In its annual report for 2017, the USCIRF reported: “…As a result, members of these faiths are subject to Hindu Personal Status Laws, and they are denied access to social services or employment and educational preferences available to other religious minority communities.” Moreover, in articles 29, 30, 350A and 350B, the words like ‘minority’, ‘minorities’ and ‘minority groups’ have been used, but with no explanation thereof. Another contradiction is that the constitution explicitly describes those belonging to Sikh, Jain or Buddhist religions as Hindus but the country established a Ministry of Minority Affairs in 2006, the apex body for the central government’s regulatory and developmental programmes for the minority religious communities in India. It notified Muslims, Sikhs, Christians, Buddhists, Zoroastrians (Parsis) and Jains as minority communities in The Gazette of India, on 27 January 2014, under Section 2(c) of the National Commission for Minorities Act, 1992. Furthermore, data related to these six religious communities have been collected and released separately whereas according to the “The Constitution (Scheduled Castes) Order, 1950,” which was amended in 1990, “… no person who professes a religion different from the Hindu, the Sikh or the Buddhist religion shall be deemed to be a member of a scheduled caste.”Difference-Between-Caste-and-Religion

Third aspect is that the enumeration of three big groups of Indian population, i.e. Scheduled Tribes (also called Adivasi), Scheduled Castes (sometimes called Dalits and untouchables) and Other Backward Classes (OBCs), can lay bare India’s claim that India is a Hindu-majority country. Results of 2011 census show that the population of Scheduled Tribes was more than 145 million—8.63% of country’s total population. Similarly, Scheduled Castes were over 201 million in number (16.63%). Moreover, as per ‘Handbook of Health and Welfare Statistics’ (released in September 2018), the population of OBCs in India in 2011-12 accounted for 44% of country’s total population—minorities on a whole constituted only 20.2%.

So, in this backdrop, having an overwhelming majority of those having extremist Hindutva ideology in Lok Sabha and Rajya Sabha—two houses of the Indian parliament—is indispensable to erasing India’s secular identity and making it a Hindu Rashtra. And, for that, making alterations and amendments to the country’s constitution is inevitable. Take, for instance, the case of Scheduled Tribes. These tribes were never enumerated as Hindus in any census carried out in pre-Independence India; rather all their data was collected in separate columns. Results of 1941 census, which are easily available on the internet, evidence this fact. India’s Ministry of Tribal Affairs recognizes more than 104 million people, who are out of the official caste system, as Scheduled Tribes (indigenous groups) and most of them follow Animism or other traditional beliefs, but in official census figures, they have been shown as Hindus. As a result, in this census, as much as 80.39% population of Scheduled Tribes has been considered Hindu while 9.92% Christians and 1.79% Muslims. Moreover, the proportion of Sikhs, Buddhists and Jains has been mentioned in the population data of Scheduled Tribes but Animism has not been mentioned at all. So, does it mean that a large chunk of this population abandoned the religious beliefs of their forefathers and converted to Hinduism? It seems absurd and ridiculous! But, for the sake of argument, let’s accept that it actually happened. Then, what about the fact that seven out of 29 States and Union Territories of India have laws on religious freedom—Orissa (1967); Chhattisgarh (1968); Madhya Pradesh (1968); Arunachal Pradesh (1978); Gujarat (2003); Himachal Pradesh (2006) and Rajasthan (2006)—which ban religious conversion carried out by force, fraud, or other inducements? Isn’t treating these tribes as Hindus a violation of these laws? What is the legality of this mass fraud committed only to show the numerical majority of Hindus in India?IndiaTv5f3285_Census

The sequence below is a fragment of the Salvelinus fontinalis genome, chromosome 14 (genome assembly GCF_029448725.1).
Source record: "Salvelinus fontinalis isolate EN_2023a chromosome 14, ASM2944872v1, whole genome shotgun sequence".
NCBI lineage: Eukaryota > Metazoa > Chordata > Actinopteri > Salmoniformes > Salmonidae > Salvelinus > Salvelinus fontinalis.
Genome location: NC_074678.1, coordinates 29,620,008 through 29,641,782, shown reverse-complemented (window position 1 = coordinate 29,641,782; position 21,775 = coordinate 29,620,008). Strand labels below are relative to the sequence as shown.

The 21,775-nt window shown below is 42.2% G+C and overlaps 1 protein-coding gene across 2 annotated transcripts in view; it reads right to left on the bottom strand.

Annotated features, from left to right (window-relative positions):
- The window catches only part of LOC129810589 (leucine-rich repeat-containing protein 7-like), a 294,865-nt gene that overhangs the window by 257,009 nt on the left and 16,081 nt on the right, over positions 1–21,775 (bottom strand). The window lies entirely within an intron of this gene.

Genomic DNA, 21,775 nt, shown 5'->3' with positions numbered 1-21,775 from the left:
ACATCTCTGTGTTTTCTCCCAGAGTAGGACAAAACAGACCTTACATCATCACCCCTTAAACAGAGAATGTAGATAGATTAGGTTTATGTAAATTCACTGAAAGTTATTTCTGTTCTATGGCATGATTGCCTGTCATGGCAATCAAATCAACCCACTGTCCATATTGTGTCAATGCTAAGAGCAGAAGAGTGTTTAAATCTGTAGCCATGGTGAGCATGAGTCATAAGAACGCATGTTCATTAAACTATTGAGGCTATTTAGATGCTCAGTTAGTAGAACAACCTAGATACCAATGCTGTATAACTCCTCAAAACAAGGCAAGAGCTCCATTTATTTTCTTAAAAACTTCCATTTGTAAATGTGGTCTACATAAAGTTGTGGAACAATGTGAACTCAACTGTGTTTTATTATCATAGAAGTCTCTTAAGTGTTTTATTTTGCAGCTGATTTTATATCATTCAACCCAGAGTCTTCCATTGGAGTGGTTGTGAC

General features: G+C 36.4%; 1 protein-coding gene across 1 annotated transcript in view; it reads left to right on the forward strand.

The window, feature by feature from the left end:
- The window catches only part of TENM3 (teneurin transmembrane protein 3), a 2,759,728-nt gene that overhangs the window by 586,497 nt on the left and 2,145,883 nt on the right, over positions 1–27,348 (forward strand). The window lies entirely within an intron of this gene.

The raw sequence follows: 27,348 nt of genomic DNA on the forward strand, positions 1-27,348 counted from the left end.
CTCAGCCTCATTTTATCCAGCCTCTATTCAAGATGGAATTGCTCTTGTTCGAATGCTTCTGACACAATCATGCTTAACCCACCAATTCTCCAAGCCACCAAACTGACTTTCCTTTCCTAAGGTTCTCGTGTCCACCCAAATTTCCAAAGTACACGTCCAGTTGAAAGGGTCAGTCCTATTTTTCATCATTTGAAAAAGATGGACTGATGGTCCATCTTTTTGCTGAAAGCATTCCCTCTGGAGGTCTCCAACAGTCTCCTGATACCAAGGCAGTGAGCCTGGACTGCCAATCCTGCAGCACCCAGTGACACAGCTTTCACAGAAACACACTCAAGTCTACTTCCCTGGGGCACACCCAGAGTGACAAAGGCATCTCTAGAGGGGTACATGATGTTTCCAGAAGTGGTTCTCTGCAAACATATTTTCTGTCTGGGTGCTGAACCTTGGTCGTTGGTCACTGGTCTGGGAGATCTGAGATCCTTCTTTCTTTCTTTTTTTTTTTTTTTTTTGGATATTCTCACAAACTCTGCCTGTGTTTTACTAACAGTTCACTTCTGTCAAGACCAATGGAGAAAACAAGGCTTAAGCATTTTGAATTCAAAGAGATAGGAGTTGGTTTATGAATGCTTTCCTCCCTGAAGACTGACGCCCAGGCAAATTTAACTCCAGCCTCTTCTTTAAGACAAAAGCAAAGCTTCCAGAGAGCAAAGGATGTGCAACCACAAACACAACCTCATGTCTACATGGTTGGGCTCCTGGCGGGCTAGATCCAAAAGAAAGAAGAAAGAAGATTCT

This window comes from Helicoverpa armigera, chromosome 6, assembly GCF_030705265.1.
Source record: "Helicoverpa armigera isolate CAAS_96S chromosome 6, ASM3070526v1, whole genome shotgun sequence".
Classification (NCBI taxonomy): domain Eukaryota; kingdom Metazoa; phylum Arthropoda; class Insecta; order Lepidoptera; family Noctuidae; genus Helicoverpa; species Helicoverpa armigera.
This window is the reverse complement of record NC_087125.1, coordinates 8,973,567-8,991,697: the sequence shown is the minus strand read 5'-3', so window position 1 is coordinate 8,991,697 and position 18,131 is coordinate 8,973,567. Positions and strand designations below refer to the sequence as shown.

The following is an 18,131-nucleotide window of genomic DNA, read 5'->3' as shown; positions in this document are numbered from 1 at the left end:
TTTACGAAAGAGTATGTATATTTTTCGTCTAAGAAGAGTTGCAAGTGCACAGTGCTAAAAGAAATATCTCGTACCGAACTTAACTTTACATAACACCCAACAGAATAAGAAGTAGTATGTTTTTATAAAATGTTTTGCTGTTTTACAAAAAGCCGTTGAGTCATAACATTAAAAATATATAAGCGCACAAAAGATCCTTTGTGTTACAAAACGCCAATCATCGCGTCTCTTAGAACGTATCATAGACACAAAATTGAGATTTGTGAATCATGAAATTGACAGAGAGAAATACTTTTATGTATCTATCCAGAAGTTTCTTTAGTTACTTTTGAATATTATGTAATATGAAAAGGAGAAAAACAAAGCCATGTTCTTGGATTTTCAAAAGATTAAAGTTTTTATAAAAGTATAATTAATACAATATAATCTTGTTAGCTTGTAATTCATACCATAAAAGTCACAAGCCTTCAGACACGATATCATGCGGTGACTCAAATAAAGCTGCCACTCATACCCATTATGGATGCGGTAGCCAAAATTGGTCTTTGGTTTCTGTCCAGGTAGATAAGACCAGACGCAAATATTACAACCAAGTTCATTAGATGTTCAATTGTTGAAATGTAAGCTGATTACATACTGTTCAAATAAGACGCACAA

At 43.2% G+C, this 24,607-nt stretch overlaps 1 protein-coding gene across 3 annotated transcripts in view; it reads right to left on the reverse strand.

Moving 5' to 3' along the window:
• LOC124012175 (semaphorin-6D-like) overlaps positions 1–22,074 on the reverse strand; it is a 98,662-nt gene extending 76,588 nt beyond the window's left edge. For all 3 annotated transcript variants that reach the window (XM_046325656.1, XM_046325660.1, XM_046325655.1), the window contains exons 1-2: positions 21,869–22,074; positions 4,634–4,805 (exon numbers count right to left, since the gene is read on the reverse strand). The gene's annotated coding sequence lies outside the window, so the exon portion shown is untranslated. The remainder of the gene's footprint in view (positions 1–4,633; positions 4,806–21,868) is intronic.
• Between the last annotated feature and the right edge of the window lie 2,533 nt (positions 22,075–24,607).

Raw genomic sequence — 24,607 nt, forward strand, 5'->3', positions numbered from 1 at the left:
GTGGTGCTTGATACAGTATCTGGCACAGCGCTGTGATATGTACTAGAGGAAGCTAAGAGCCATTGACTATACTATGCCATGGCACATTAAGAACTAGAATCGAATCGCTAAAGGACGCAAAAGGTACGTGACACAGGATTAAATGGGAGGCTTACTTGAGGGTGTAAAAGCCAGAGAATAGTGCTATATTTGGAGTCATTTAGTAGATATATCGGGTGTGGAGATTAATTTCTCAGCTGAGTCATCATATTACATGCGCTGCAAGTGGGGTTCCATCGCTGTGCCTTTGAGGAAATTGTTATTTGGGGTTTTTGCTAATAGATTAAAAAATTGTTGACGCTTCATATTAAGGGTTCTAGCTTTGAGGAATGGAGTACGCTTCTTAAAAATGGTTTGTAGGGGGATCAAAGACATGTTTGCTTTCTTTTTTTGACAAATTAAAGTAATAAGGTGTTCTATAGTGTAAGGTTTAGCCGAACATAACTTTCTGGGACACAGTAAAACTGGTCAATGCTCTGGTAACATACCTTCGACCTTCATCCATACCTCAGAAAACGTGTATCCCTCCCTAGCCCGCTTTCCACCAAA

Let’s analyse religious conversion in India from another angle. As per the Constitutional Order of 1950, Scheduled Castes shall consist only of Hindus, Sikhs and Buddhists and as per Article 341 of the Indian Constitution there were, by 26 October 2017, as many as 1284 scheduled castes in India. And, to make them avoid religious conversion, the law gives them some so-called privileges (Scheduled Castes have been given a quota of 15% in admissions to institutions of higher education, and government jobs), but if they convert, they can no longer enjoy those privileges. However, if they reconvert to Hinduism, these privileges stand restored. (I have used the word ‘so-called’ because how a societal system that is so enchained in its cruel caste system and that does not even recognize Dalits as humans can give them privileges?) The caste system divides Hindus into four main categories: Brahmins, Kshatriyas, Vaishyas and the Shudras. It further divides 3000 other important castes into an additional 25000 sub-castes. Outside of this Hindu caste system were the achhoots—the Dalits or the untouchables. A report published in Times of India on Dec 7, 2009, read: “In a first-of-its-kind study on a large scale, representing 98,000 Dalits across 1,655 villages in Gujarat, it comes out that 97% respondents feel they have ‘no entry’ at certain places in their own villages, including a temple or where a religious ceremony is taking place.” It, in fact, means that Dalits have to face religious discrimination at all levels and it is an undeniable reality that this discrimination, poverty and violent attacks on them have made their lives miserable and wretched. As per USCIRF International Religious Freedom report, on average, every week nearly 13 Dalits are killed, 5 houses of hem demolished, 3 Dalit women are raped and 11 Dalits are physically abused—a Dalit is subjected to a crime every 18 minutes. This state of affairs is the reason why Dalits are growingly converting to other religions.

The reason behind the growing rate of conversions is not that Dalits want to follow another religion or code of life but because they completely reject Hinduism which, to Hindu nationalists and radical outfits, is against their dream of a Hindu Rashtra where the upper caste has the supreme authority over state affairs. This is why the ruling Bharatiya Janata Party (BJP), which is a right-wing party with close ideological and organisational links to Hindu nationalist organisations like Rashtriya Swayamsevak Sangh (RSS), is actively working to halt Dalit conversions. Although the Indian Constitution protects Indian citizens’ right to choose and practice any religion they want, the BJP enacted anti-conversion laws in various states it rules. In 2013, in Gujarat’s Junagadh when around 60,000 Dalits and members of other lower castes converted to Buddhism, the BJP government of Gujarat ordered an investigation and arrested local Dalit-  Buddhist leaders. In 2014, in Madhya Pradesh, when four Dalits converted to Islam due to caste humiliation and oppression, the police arrested them.

…to be continued